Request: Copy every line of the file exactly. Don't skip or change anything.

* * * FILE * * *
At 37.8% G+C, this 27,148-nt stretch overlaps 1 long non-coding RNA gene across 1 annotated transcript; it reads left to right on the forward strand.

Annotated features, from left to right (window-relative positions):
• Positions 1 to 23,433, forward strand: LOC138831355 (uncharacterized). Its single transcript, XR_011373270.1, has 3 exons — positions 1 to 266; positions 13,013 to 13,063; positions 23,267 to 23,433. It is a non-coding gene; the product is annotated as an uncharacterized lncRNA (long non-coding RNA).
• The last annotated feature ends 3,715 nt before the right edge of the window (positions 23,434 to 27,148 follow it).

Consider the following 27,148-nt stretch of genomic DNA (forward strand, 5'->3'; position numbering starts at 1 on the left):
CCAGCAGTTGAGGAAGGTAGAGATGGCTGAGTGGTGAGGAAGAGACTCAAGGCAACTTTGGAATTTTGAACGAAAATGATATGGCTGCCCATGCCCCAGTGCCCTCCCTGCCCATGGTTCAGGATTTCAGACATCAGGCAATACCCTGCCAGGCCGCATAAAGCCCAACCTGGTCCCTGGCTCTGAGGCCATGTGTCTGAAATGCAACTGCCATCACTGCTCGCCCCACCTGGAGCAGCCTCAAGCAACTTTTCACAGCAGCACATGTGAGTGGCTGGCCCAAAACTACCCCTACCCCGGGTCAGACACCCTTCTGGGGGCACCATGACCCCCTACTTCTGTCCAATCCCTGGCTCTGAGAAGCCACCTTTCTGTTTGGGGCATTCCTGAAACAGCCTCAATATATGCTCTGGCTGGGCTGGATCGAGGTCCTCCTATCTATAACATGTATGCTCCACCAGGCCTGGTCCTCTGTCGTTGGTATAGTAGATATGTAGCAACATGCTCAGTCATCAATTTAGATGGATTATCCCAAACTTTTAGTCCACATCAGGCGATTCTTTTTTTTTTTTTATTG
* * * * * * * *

At 37.8% G+C, this 27,148-nt stretch overlaps 1 long non-coding RNA gene across 1 annotated transcript; it reads left to right on the forward strand.

Annotated features, from left to right (window-relative positions):
• Positions 1 to 23,433, forward strand: LOC138831355 (uncharacterized). Its single transcript, XR_011373270.1, has 3 exons — positions 1 to 266; positions 13,013 to 13,063; positions 23,267 to 23,433. It is a non-coding gene; the product is annotated as an uncharacterized lncRNA (long non-coding RNA).
• The last annotated feature ends 3,715 nt before the right edge of the window (positions 23,434 to 27,148 follow it).

Consider the following 27,148-nt stretch of genomic DNA (forward strand, 5'->3'; position numbering starts at 1 on the left):
CCAGCAGTTGAGGAAGGTAGAGATGGCTGAGTGGTGAGGAAGAGACTCAAGGCAACTTTGGAATTTTGAACGAAAATGATATGGCTGCCCATGCCCCAGTGCCCTCCCTGCCCATGGTTCAGGATTTCAGACATCAGGCAATACCCTGCCAGGCCGCATAAAGCCCAACCTGGTCCCTGGCTCTGAGGCCATGTGTCTGAAATGCAACTGCCATCACTGCTCGCCCCACCTGGAGCAGCCTCAAGCAACTTTTCACAGCAGCACATGTGAGTGGCTGGCCCAAAACTACCCCTACCCCGGGTCAGACACCCTTCTGGGGGCACCATGACCCCCTACTTCTGTCCAATCCCTGGCTCTGAGAAGCCACCTTTCTGTTTGGGGCATTCCTGAAACAGCCTCAATATATGCTCTGGCTGGGCTGGATCGAGGTCCTCCTATCTATAACATGTATGCTCCACCAGGCCTGGTCCTCTGTCGTTGGTATAGTAGATATGTAGCAACATGCTCAGTCATCAATTTAGATGGATTATCCCAAACTTTTAGTCCACATCAGGCGATTCTTTTTTTTTTTTTATTG